August 30, 2006 | Dear friends,

In my last blog I wrote that I would be spending my summer in Washington, D.C..

Well, I’m happy to say I had a fantastic summer, and I am happy also to be able to join you all here again.

My topic for today: courtship. While we have spoken of dating in the past, the word “courtship” seems to escape most people’s vocabulary. It is a notion of the past that reached its peak in the middle ages and died out with our grandparents’ generation.

Or did it?

At the beginning of the summer I was given a book to read, Arms of Love, by Carmen Marcoux. The fiction traces the relationship between Joanie Collins and Brandon Vaughn, painting a picture of what courtship means in the modern context, and of the benefits it holds for those daring enough to try it. While the story tends to be rather idealistic in how easy it makes the courtship process appear, it certainly communicates certain much-needed values that have been lost from the modern dating culture.

What I would like to do is to take the topic of courtship and divide my discussion on it into two parts, the first being on the role of the father, and the second being on the role of the family in general.

When asked over the summer by some of my fellow interns to define my understanding of courtship, I struggled to find an adequate definition. As I have come to understand courtship, however, its essential value is that it brings dating within the context of family. Do you remember that “ancient” tradition of asking permission from a girl’s father before asking her out on a date or before asking for her hand in marriage? Well, there is actually a certain value behind this. It is not that the daughter cannot make decisions for herself, or that her parents are control freaks, but rather the practice of asking permission simply brings the man to assume a sense of accountability. He recognizes that the parents are entrusted with their daughter’s well-being and safety, and he respects them for their role in their daughter’s life. In asking them for permission – to date, to go here or there with their daughter, and ultimately to marry her – he is essentially saying that he cares enough about their daughter to assume the role of being responsible for her well-being and safety.

Additionally, this practice recognizes that the father is the man in the young woman’s life. He will continue to be the man in her life until another man proves himself worthy enough of her love and affection, and he commits himself to take care of her in sickness and in health, until death do they part. Such an understanding is more likely to motivate the young man to prove himself by being responsible, trustworthy, respectful, and mature.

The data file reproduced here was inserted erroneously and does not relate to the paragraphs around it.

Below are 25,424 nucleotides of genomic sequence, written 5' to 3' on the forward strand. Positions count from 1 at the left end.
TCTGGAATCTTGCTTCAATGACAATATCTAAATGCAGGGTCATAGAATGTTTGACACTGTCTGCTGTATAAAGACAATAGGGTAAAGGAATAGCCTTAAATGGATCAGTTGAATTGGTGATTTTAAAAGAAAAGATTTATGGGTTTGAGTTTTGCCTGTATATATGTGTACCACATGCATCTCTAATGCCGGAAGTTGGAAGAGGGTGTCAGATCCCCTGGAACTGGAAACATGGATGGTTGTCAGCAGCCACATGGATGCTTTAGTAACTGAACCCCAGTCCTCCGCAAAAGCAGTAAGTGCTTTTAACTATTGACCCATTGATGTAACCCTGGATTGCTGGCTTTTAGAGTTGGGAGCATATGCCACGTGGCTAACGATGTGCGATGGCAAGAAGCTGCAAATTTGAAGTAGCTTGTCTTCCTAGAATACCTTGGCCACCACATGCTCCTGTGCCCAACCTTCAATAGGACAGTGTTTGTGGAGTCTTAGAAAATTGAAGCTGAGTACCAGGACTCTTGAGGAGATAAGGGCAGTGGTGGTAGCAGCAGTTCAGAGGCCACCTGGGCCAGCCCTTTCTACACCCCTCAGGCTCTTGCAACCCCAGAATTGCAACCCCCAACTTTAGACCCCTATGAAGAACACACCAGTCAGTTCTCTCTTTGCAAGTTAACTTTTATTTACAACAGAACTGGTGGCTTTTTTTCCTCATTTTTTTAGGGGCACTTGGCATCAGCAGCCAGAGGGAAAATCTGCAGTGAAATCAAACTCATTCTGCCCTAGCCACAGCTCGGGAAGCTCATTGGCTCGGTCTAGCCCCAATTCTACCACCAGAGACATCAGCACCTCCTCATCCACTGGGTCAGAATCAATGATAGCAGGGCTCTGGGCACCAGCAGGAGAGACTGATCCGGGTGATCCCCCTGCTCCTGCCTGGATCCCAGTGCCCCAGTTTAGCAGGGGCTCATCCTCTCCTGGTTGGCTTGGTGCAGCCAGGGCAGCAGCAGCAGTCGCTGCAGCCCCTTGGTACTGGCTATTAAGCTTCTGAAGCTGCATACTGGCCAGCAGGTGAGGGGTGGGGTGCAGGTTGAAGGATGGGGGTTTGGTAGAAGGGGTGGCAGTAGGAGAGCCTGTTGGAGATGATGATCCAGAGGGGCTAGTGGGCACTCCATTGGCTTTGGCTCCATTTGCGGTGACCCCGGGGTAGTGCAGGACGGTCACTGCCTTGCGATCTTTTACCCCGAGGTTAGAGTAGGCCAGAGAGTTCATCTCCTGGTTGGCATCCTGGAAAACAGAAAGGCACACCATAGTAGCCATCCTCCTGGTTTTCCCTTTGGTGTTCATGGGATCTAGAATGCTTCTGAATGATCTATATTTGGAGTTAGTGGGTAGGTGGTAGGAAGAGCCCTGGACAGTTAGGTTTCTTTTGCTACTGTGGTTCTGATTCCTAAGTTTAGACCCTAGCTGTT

Here is the question we are faced with today. The responsibilities and role of the father in courtship is not only unfamiliar and often deemed unnecessary by people today, but it is also relatively impractical, as children often date away from the home, at college or wherever. What, then, can be learned from the courtship practices of the past that can be applied today?

I learned through my summer internship this summer that social science shows that the closer a son or daughter is to his/her father, the longer that child is likely to remain abstinent before marriage. Feeling close to one’s father, feeling loved by one’s father, seems to eliminate the strong desire to go looking for that love elsewhere. For a young man, then, perhaps it is being close to his father that instills in him a sense of commitment in loving a woman, and thus he is more likely to save sex for when he is in such a committed relationship. For a young woman, perhaps it is being close to her father and feeling his commitment of love and protection for her that makes her less likely to seek commitment through sex from other men. Whatever the causal relationship is, however, the data speaks for itself in showing the correlation between the presence of fatherly love and a child’s likelihood to remain abstinent. When it comes to sexuality and relationships, then, the role of the father cannot be forgotten.

Courtship, then, reminds us of the importance of the father. While it may not be possible (or even necessary at times) for a young man to seek permission in order to date a young woman or to take her here or there, it is both possible and necessary for that young man to try to develop some sort of relationship of accountability and trust with the young woman’s father, understanding and respecting his role in his daughter’s life. In order for this to be successful, however, it is equally important that fathers take a vested interest in their children, providing them with the security, love, and guidance they need to develop healthy and happy relationships.

Read more on the blog.

Cassandra DeBenedetto is a senior at Princeton and the founder of the Anscombe Society, a new student group at Princeton that gives support for those who choose not to hook-up.

 




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